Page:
The only variation from the all-awd policy has been the low-volume rear-wheel-drive BRZ coupe that went on sale in the U.S. in 2012 and was designed in partnership with Toyota. Boch says he loudly opposed the BRZ because it wasn’t awd.

“I was against it and I was proven wrong,” Boch says. “I have told them that.”

Mori, CEO from 2006 to 2011, made the decision to design and equip Subaru vehicles primarily for the U.S.

Tom Doll, president of Subaru of America, is another executive Boch admires.

“Doll made Subaru cool,” he says. “It was always a great engineered car. But he helped to get the coolness and safety across — he massaged the image.”

Doll also persuaded Boch nearly a decade ago to give up some of his new-vehicle allocation so Subaru could grow in the Sun Belt.

“Subaru knew — and I credit Tom Doll — if they were to survive they had to turn the Sun Belt on,” Boch says. “We sacrificed a bit. I agreed and the rest of the country woke up to Subaru.”

Boch’s sales as a distributor have fallen as a percentage of Subaru’s total in the U.S., but he says, “I am selling more cars than I ever have.”

Boch says Doll also improved communication with dealers, giving out his cellphone number several years ago at an NADA make meeting and telling his retailers to call anytime. Boch says he talks to Doll frequently: “It is a direct line, almost like a red phone, and we throw around our ideas.”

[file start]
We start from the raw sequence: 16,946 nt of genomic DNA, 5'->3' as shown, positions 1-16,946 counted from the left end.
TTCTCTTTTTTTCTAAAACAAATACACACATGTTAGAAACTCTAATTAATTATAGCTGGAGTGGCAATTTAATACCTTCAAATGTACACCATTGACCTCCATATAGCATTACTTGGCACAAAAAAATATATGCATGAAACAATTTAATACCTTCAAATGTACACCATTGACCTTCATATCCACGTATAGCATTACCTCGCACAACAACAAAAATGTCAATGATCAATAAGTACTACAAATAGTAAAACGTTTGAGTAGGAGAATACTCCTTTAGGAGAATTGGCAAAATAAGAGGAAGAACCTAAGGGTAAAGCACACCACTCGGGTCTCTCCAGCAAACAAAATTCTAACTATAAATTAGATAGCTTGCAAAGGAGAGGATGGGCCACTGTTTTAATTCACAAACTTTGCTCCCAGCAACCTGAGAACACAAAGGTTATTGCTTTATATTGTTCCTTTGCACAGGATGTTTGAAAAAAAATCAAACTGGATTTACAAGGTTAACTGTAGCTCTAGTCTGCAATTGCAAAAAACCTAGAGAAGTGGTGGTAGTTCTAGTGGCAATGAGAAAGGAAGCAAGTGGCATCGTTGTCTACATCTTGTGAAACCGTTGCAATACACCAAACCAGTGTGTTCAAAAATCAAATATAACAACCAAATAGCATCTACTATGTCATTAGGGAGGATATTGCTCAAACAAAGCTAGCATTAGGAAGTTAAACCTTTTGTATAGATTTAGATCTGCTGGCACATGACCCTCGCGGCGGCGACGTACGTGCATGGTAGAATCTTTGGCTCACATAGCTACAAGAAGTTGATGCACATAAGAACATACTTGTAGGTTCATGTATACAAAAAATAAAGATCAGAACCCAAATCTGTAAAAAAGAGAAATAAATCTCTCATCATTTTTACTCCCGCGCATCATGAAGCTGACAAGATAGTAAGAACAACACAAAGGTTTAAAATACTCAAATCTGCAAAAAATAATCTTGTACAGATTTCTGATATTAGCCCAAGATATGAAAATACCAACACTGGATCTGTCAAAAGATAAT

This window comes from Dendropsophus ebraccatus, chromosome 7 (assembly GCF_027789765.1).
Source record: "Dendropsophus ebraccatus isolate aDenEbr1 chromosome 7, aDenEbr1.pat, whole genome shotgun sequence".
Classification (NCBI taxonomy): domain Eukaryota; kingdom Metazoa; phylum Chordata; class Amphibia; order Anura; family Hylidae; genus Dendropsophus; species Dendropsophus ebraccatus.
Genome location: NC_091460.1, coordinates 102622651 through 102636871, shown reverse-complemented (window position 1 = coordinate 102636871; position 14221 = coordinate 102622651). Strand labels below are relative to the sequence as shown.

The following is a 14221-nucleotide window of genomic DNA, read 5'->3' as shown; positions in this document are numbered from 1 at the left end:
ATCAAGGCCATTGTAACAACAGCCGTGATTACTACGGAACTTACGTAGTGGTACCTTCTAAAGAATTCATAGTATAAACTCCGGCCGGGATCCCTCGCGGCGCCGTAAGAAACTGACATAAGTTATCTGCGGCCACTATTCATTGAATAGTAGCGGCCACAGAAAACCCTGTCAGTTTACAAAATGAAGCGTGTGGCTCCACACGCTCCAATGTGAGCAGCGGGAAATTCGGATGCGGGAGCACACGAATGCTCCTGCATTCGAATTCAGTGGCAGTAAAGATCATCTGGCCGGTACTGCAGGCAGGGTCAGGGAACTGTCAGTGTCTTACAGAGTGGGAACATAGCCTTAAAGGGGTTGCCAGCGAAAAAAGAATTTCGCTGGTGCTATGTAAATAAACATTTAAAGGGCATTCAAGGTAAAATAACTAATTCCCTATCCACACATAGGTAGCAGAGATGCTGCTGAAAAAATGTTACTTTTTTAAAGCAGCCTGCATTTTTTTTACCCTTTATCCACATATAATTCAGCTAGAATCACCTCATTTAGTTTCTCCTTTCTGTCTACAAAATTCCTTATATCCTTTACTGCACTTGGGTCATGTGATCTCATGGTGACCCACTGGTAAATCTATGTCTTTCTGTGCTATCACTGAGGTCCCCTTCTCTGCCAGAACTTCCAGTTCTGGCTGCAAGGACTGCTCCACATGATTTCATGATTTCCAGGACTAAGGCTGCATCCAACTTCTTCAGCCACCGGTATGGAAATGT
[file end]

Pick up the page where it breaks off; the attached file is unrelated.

Listening to dealers

Boch concedes that not every Subaru was a hit.

The Brat, a small pickup sold in the U.S. from 1978 to 1987, didn’t do well but was highly popular with owners, he says.

The wedgy XT coupe that went on sale in 1985 wasn’t popular either but “was a fashion statement,” he says.

The Tribeca crossover that debuted in 2005 was derided by dealers and reviewers. For that one, Boch says, “Subaru did not get the input from the dealer council that they did with the Ascent,” referring to the large crossover that goes on sale this year.

“We have been going to Japan for three years giving our opinion on the Ascent and they have been sensitive and taken some of the ideas.”

Dealers argued early on that the Ascent had to be considerably bigger than Japan had planned, he says.

Indeed, Boch has operated dealerships for other Japanese brands, but he says none ever permitted dealers so much access as Subaru.

Meanwhile, he says it’s OK that Subaru isn’t a full-range manufacturer.

“Subaru is still a boutique-y type vehicle,” Boch says. “It is a great alternative vehicle — Subaru is better because of the engineering, styling and support the factory gives to the dealers. I think that Subaru is still just blossoming in the United States.”